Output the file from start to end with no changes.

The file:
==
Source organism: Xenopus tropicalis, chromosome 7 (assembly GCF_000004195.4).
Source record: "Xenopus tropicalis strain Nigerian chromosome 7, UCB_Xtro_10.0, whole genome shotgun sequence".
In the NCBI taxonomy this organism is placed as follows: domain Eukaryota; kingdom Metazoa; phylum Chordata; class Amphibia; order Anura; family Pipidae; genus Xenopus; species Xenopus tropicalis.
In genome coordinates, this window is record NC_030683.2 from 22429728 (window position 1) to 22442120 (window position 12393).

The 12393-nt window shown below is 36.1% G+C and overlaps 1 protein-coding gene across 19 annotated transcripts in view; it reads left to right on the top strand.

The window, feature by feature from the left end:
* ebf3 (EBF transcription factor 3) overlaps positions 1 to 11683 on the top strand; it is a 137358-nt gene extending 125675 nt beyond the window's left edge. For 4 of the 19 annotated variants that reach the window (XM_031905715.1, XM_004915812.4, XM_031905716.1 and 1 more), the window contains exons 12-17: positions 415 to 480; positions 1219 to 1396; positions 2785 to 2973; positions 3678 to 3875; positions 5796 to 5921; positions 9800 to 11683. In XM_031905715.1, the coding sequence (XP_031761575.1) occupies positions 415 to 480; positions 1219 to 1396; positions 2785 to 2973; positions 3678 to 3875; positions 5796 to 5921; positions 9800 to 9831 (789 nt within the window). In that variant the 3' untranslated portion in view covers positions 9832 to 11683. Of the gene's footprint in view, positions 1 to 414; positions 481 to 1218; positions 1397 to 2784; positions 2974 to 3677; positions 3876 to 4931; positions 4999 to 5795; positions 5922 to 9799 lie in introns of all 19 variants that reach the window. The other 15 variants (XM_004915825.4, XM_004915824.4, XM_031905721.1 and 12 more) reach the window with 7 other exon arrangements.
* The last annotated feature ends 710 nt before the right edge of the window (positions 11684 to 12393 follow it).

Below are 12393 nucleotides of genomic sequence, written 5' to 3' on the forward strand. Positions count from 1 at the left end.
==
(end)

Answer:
Source organism: Xenopus tropicalis, chromosome 7 (assembly GCF_000004195.4).
Source record: "Xenopus tropicalis strain Nigerian chromosome 7, UCB_Xtro_10.0, whole genome shotgun sequence".
In the NCBI taxonomy this organism is placed as follows: domain Eukaryota; kingdom Metazoa; phylum Chordata; class Amphibia; order Anura; family Pipidae; genus Xenopus; species Xenopus tropicalis.
In genome coordinates, this window is record NC_030683.2 from 22429728 (window position 1) to 22442120 (window position 12393).

The 12393-nt window shown below is 36.1% G+C and overlaps 1 protein-coding gene across 19 annotated transcripts in view; it reads left to right on the top strand.

The window, feature by feature from the left end:
* ebf3 (EBF transcription factor 3) overlaps positions 1 to 11683 on the top strand; it is a 137358-nt gene extending 125675 nt beyond the window's left edge. For 4 of the 19 annotated variants that reach the window (XM_031905715.1, XM_004915812.4, XM_031905716.1 and 1 more), the window contains exons 12-17: positions 415 to 480; positions 1219 to 1396; positions 2785 to 2973; positions 3678 to 3875; positions 5796 to 5921; positions 9800 to 11683. In XM_031905715.1, the coding sequence (XP_031761575.1) occupies positions 415 to 480; positions 1219 to 1396; positions 2785 to 2973; positions 3678 to 3875; positions 5796 to 5921; positions 9800 to 9831 (789 nt within the window). In that variant the 3' untranslated portion in view covers positions 9832 to 11683. Of the gene's footprint in view, positions 1 to 414; positions 481 to 1218; positions 1397 to 2784; positions 2974 to 3677; positions 3876 to 4931; positions 4999 to 5795; positions 5922 to 9799 lie in introns of all 19 variants that reach the window. The other 15 variants (XM_004915825.4, XM_004915824.4, XM_031905721.1 and 12 more) reach the window with 7 other exon arrangements.
* The last annotated feature ends 710 nt before the right edge of the window (positions 11684 to 12393 follow it).

Below are 12393 nucleotides of genomic sequence, written 5' to 3' on the forward strand. Positions count from 1 at the left end.